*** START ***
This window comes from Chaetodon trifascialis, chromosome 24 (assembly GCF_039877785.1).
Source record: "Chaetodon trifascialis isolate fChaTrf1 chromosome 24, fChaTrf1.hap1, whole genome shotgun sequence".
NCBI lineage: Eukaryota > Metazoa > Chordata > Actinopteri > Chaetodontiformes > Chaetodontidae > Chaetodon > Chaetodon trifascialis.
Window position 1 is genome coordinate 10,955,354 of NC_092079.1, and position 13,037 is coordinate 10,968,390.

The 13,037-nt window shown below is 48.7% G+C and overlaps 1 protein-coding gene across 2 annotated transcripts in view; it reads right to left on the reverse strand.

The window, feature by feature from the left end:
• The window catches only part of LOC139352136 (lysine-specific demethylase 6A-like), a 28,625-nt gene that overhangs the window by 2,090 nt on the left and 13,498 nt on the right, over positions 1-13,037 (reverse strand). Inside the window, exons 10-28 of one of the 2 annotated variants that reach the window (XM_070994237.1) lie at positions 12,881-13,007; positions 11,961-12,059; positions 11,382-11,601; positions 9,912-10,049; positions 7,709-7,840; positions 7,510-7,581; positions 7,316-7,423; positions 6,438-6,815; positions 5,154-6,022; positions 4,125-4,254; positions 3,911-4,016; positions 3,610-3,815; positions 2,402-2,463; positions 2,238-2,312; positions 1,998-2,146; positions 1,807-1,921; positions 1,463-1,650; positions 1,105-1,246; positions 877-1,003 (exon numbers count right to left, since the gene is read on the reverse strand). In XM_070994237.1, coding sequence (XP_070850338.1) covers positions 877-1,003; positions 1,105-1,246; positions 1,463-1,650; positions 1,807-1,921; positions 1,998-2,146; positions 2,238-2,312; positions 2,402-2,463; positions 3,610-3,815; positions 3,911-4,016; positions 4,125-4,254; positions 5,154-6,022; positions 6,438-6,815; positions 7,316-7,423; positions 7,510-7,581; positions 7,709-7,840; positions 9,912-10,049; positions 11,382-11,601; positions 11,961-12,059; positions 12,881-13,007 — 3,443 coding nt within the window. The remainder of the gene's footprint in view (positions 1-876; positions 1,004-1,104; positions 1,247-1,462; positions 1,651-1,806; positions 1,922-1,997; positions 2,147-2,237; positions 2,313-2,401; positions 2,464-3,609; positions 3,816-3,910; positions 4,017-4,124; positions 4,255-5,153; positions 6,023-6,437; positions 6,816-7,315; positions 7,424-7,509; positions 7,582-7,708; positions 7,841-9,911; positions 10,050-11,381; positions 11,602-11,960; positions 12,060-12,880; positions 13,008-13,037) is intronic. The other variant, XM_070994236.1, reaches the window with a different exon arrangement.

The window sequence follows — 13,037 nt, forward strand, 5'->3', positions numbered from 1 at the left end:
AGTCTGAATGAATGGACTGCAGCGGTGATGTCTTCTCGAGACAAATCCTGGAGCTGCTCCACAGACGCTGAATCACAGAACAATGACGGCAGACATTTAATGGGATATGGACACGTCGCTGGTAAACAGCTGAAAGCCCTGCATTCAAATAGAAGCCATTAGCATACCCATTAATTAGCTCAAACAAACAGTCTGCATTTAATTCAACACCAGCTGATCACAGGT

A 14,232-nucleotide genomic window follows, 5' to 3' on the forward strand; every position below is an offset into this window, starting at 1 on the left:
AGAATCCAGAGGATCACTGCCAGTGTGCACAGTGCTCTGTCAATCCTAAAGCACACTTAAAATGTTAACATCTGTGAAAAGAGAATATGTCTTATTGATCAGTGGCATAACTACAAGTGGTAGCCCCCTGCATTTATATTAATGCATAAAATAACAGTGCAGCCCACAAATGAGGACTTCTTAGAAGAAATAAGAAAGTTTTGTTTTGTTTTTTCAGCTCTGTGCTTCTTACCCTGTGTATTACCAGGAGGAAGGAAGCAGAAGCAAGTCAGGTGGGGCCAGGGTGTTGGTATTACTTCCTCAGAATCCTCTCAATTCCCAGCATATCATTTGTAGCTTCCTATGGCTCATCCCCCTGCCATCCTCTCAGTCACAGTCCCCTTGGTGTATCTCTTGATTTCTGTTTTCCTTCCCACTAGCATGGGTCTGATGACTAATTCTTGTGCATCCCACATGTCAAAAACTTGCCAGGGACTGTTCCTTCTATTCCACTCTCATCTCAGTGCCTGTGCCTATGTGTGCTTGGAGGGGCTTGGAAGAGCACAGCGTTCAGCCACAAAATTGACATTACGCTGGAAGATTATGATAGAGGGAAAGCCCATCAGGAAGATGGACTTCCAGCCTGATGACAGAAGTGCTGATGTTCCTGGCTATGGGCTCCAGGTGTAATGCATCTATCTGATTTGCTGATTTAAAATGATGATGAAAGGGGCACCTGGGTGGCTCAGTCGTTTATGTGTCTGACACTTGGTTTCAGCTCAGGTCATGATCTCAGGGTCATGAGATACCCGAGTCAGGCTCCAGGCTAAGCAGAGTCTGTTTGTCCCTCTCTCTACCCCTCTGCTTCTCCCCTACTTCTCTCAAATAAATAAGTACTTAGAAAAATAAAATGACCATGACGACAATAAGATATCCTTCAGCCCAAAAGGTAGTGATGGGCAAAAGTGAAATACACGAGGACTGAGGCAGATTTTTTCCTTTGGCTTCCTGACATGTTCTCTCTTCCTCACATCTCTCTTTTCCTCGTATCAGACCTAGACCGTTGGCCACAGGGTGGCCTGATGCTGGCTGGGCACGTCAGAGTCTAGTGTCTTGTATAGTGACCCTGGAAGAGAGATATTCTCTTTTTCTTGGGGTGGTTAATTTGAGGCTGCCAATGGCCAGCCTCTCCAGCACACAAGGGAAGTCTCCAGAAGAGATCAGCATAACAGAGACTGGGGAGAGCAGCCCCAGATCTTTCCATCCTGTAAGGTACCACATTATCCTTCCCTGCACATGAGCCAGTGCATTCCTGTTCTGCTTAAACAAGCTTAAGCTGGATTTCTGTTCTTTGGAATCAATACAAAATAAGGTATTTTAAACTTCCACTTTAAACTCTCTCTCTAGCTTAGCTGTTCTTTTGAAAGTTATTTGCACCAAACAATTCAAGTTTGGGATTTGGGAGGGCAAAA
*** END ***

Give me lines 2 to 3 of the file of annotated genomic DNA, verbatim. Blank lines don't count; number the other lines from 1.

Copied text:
Source record: "Chaetodon trifascialis isolate fChaTrf1 chromosome 24, fChaTrf1.hap1, whole genome shotgun sequence".
NCBI lineage: Eukaryota > Metazoa > Chordata > Actinopteri > Chaetodontiformes > Chaetodontidae > Chaetodon > Chaetodon trifascialis.